Essence with the Elixir of Enlightenment, p. 129   •  discuss »

Yes. You might have anger as a result of a deficiency, especially as a defense against feeling a hole. Most feelings, specifically those that are automatic and compulsive, are the result of holes. When there are no holes, there are no such emotions. Sadness, hurt, jealousy, anger, hatred, fear—all of these are the result of holes. If you have no holes, you don’t have these emotions. You have only Essence. That’s why such emotions are sometimes called passions, false feelings, or pseudo-feelings. Our whole society is set up to teach us that we should get the outside to fill our holes; we should get value, love, strength, and so on from outside. We talk about how wonderful it is to do things for other people, or to fall in love, or have a meaningful profession as if these activities are what give life meaning. We attribute the meaning to the person or thing we think is responsible for it rather than to Essence, which is really responsible. Our whole society is arranged so that people fill each other’s holes. Civilization as we know it is built around filling holes. It is a product of the personality. It is also the home of the personality. It is what sustains and nourishes the personality.


Diamond Heart Book I, p. 22   •  discuss »

Projection is one of the main defenses we use to avoid seeing the truth inside us. Projection is usually seen in terms of negative emotions—hostility, anger, fear, jealousy, things like that. For instance, a paranoid person who appears to be scared of other people is not really scared of other people. He is angry and hostile. But instead of seeing the anger and hostility in himself, he sees it outside in other people. He thinks other people want to kill him, and so he is scared of them. The truth is that he actually has murderous feelings toward them and toward himself. That is projection, displacing what is inside you to the outside. Clearly, if you see something as outside that actually exists within you, you can’t be objective. Our projections determine many of our actions, our feelings, and even our life plans. Paranoia is one of the most well-known forms of projection, but projection is prevalent in other forms. Sometimes you project your fear or jealousy so that you won’t have to experience them or admit that you are feeling these things. Or you say, “Look at all these weaklings around me,” when it is you who are feeling weak. Since it is hard for you to feel that, you pretend you are tough and strong. Or you can project yourself onto your child, hoping that if she fulfills your dreams, you will be fulfilled.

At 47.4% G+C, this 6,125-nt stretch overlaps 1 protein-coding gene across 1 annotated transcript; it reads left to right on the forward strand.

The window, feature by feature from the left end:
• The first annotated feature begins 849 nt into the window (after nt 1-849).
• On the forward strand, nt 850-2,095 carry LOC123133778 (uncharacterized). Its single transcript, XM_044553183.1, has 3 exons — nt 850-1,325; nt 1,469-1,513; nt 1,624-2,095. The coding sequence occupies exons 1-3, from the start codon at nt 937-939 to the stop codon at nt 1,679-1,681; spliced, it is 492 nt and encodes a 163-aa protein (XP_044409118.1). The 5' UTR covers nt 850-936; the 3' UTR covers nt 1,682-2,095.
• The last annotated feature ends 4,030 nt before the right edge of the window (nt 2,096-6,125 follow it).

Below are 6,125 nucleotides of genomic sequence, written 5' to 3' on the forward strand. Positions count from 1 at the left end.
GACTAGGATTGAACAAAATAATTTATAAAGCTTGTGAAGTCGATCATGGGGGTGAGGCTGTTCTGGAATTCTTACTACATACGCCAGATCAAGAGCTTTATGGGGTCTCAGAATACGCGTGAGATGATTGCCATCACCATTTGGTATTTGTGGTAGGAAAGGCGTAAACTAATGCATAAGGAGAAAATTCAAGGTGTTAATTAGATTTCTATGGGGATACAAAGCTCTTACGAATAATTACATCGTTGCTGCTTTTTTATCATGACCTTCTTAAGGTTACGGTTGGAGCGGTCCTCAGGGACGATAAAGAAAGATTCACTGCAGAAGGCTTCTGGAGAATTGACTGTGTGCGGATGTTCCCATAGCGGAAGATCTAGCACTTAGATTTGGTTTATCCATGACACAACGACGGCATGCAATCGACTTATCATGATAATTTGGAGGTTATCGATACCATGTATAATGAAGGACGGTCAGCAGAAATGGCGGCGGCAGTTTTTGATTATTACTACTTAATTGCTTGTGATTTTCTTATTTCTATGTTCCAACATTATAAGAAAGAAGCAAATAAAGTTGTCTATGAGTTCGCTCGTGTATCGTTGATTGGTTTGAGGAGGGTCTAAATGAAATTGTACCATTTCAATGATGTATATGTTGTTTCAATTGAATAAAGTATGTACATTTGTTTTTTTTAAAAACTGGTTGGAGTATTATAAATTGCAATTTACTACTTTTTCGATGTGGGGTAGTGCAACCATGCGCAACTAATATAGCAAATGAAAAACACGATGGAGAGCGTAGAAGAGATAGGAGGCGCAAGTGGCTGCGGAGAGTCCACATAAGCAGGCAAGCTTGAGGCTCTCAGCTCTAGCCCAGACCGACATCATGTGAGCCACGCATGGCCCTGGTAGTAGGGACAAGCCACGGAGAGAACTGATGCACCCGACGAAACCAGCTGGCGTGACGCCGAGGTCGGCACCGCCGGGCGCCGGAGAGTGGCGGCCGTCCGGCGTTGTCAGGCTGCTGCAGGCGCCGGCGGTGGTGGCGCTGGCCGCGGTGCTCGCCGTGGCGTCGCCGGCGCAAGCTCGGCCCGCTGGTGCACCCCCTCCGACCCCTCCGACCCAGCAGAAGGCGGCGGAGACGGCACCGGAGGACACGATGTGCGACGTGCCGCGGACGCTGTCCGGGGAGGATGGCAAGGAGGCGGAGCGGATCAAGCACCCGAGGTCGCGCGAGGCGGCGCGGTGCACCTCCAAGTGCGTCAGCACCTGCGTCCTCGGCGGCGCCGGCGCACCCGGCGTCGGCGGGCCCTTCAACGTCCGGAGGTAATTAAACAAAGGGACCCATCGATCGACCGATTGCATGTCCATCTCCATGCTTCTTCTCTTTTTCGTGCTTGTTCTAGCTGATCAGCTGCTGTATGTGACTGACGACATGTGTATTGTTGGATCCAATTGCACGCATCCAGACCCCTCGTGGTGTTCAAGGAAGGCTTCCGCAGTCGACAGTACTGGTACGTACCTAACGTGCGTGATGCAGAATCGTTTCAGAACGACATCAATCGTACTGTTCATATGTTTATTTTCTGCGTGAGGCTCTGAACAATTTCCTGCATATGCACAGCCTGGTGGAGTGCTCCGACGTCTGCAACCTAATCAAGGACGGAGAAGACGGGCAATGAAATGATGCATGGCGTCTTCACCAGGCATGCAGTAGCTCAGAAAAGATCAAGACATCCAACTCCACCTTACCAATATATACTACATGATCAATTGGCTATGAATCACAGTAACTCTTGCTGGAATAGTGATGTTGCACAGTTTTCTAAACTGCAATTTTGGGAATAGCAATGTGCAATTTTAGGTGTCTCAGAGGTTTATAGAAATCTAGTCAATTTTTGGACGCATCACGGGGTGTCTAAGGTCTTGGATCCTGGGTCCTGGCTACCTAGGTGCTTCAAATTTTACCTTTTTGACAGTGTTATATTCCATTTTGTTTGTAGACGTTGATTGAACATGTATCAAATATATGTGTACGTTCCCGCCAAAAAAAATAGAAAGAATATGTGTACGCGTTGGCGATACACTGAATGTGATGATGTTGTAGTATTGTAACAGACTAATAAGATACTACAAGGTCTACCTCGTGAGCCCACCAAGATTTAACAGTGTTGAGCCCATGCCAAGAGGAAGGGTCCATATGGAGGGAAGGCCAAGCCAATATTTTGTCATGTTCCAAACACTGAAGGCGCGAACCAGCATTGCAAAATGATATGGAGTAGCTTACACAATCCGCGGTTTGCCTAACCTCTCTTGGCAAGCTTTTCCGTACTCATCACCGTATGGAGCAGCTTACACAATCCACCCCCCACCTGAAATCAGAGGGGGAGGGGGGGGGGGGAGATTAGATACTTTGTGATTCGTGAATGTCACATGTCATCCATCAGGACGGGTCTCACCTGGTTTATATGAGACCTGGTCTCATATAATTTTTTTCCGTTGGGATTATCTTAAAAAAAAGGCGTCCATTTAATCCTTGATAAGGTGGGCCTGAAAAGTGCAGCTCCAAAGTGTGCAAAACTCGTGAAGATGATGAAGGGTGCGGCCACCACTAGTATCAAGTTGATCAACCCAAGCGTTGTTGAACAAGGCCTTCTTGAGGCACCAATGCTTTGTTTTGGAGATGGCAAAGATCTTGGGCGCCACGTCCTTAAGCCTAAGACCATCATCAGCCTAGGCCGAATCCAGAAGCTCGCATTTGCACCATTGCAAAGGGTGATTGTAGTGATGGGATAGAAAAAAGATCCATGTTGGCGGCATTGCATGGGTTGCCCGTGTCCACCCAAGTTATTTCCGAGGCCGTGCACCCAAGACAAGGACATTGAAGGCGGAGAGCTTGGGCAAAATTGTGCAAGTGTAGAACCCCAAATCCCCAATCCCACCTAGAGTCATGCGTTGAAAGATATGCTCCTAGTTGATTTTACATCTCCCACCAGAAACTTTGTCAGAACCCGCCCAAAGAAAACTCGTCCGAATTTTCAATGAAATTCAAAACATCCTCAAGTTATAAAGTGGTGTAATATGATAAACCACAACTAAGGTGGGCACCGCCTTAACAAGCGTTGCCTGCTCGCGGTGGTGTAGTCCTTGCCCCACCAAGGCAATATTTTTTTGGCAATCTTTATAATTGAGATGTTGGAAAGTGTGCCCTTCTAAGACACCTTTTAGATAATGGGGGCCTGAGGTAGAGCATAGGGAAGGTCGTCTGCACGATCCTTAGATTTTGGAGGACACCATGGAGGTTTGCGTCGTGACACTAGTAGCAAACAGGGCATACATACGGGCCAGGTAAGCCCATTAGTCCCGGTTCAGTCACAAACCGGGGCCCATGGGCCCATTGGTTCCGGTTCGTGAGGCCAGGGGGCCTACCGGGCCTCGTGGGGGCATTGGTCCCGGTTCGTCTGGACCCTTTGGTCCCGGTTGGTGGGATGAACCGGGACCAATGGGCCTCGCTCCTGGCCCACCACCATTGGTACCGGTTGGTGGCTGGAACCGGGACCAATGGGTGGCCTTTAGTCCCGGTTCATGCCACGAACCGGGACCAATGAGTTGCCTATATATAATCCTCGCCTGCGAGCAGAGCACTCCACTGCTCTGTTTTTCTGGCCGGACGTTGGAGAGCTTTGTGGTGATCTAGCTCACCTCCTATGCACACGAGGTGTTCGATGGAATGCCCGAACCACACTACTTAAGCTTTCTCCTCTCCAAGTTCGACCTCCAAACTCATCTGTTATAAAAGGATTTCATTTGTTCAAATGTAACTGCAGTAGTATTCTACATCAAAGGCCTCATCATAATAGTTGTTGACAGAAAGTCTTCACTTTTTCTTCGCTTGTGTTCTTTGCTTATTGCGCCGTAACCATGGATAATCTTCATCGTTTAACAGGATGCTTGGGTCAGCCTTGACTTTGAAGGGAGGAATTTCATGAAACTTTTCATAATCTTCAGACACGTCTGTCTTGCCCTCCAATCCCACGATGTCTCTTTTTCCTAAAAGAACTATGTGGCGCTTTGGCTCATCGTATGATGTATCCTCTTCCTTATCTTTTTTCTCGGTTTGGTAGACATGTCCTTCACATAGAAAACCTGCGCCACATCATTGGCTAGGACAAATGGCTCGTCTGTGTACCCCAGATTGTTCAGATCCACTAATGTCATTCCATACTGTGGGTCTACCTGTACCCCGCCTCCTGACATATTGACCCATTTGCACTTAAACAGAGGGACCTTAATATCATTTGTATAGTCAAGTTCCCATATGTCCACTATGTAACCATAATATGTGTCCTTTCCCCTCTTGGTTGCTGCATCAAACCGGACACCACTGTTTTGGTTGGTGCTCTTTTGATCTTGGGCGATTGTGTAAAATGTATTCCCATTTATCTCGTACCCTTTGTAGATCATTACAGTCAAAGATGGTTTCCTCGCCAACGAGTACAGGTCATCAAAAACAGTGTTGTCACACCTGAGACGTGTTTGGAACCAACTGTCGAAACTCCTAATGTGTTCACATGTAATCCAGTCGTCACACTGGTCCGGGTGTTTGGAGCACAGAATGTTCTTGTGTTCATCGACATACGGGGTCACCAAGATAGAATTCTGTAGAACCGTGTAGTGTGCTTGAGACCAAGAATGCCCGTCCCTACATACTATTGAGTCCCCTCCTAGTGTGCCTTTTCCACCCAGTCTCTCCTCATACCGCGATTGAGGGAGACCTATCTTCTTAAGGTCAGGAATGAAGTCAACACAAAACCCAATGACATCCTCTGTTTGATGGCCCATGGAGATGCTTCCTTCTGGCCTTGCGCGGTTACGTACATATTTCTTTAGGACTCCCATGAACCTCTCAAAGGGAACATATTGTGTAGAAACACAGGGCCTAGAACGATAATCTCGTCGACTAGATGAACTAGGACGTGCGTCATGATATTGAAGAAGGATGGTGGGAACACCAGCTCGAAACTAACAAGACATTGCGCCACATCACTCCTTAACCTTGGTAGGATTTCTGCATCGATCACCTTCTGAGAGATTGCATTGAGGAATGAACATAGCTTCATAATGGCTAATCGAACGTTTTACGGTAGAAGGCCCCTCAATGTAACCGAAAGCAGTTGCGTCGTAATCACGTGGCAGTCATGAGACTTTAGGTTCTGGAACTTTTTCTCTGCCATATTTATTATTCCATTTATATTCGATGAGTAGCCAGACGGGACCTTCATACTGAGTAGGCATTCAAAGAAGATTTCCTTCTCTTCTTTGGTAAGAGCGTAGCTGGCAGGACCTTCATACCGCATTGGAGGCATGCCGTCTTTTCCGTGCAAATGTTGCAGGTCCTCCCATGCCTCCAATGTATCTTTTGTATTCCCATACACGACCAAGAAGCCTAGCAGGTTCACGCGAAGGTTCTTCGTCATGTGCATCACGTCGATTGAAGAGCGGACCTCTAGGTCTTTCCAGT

Diamond Heart Book I, p. 117   •  discuss »

We’re vulnerable because we feel, and more than anything, we try to cut off the depth of our capacity to feel. Now, complete openness to feeling means openness to love, because ultimately feeling is love. The origin of all feeling is love. The first feeling is love. If you follow your feelings all the way back, what will you come to finally? You can go on and on through many feelings, and eventually you find that the basic feeling is love. You’re most vulnerable when you’re experiencing love. Beyond love is unity, where vulnerability and invulnerability become one. Love is the first emanation, the first particularization of the supreme reality, which is unity. The first expression, the first breath of the unity is divine universal love, with its sweetness and delicacy. That is where you are the most vulnerable, before your vulnerability becomes invulnerability. When you’re loving, you still feel at the mercy of everything. The step beyond that is to become even more vulnerable, and then you’re completely invulnerable. So we’re seeing how love can lead all the way to complete vulnerability and thus to invulnerability. Love is the highest, the deepest, the most intense, the most expansive possibility of feeling. Love is the heart. Beyond love is the supreme reality, which is beyond feeling or no feeling. So vulnerability is vulnerability to love, and extremely deep vulnerability is love. If you really are vulnerable, you’re loving. You can’t help but be loving. And if you’re very loving, you can’t help but feel vulnerable. If you allow yourself to feel, your heart is completely open.


Diamond Heart Book III, p. 206   •  discuss »